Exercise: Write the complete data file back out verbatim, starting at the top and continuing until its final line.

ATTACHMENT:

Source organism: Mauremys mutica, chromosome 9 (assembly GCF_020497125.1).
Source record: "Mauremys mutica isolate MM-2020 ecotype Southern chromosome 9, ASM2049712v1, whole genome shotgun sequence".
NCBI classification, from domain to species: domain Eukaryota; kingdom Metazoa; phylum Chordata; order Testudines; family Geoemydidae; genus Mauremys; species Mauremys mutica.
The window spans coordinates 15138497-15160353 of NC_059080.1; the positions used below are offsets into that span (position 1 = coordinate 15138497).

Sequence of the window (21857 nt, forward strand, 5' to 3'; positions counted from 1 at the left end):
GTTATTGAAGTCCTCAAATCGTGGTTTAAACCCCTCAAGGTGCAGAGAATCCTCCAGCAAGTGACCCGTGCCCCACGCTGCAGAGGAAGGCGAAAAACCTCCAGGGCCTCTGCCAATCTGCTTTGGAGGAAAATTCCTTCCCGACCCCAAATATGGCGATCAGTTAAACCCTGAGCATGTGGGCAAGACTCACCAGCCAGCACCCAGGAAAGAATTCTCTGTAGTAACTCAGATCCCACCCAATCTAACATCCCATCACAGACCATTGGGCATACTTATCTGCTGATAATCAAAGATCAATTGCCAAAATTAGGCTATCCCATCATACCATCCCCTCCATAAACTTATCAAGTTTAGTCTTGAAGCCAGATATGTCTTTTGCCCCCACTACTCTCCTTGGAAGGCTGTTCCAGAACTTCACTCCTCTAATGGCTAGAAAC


Source organism: Mauremys mutica, chromosome 9 (assembly GCF_020497125.1).
Source record: "Mauremys mutica isolate MM-2020 ecotype Southern chromosome 9, ASM2049712v1, whole genome shotgun sequence".
NCBI classification, from domain to species: domain Eukaryota; kingdom Metazoa; phylum Chordata; order Testudines; family Geoemydidae; genus Mauremys; species Mauremys mutica.
The window spans coordinates 15138497-15160353 of NC_059080.1; the positions used below are offsets into that span (position 1 = coordinate 15138497).

Sequence of the window (21857 nt, forward strand, 5' to 3'; positions counted from 1 at the left end):
GTTATTGAAGTCCTCAAATCGTGGTTTAAACCCCTCAAGGTGCAGAGAATCCTCCAGCAAGTGACCCGTGCCCCACGCTGCAGAGGAAGGCGAAAAACCTCCAGGGCCTCTGCCAATCTGCTTTGGAGGAAAATTCCTTCCCGACCCCAAATATGGCGATCAGTTAAACCCTGAGCATGTGGGCAAGACTCACCAGCCAGCACCCAGGAAAGAATTCTCTGTAGTAACTCAGATCCCACCCAATCTAACATCCCATCACAGACCATTGGGCATACTTATCTGCTGATAATCAAAGATCAATTGCCAAAATTAGGCTATCCCATCATACCATCCCCTCCATAAACTTATCAAGTTTAGTCTTGAAGCCAGATATGTCTTTTGCCCCCACTACTCTCCTTGGAAGGCTGTTCCAGAACTTCACTCCTCTAATGGCTAGAAAC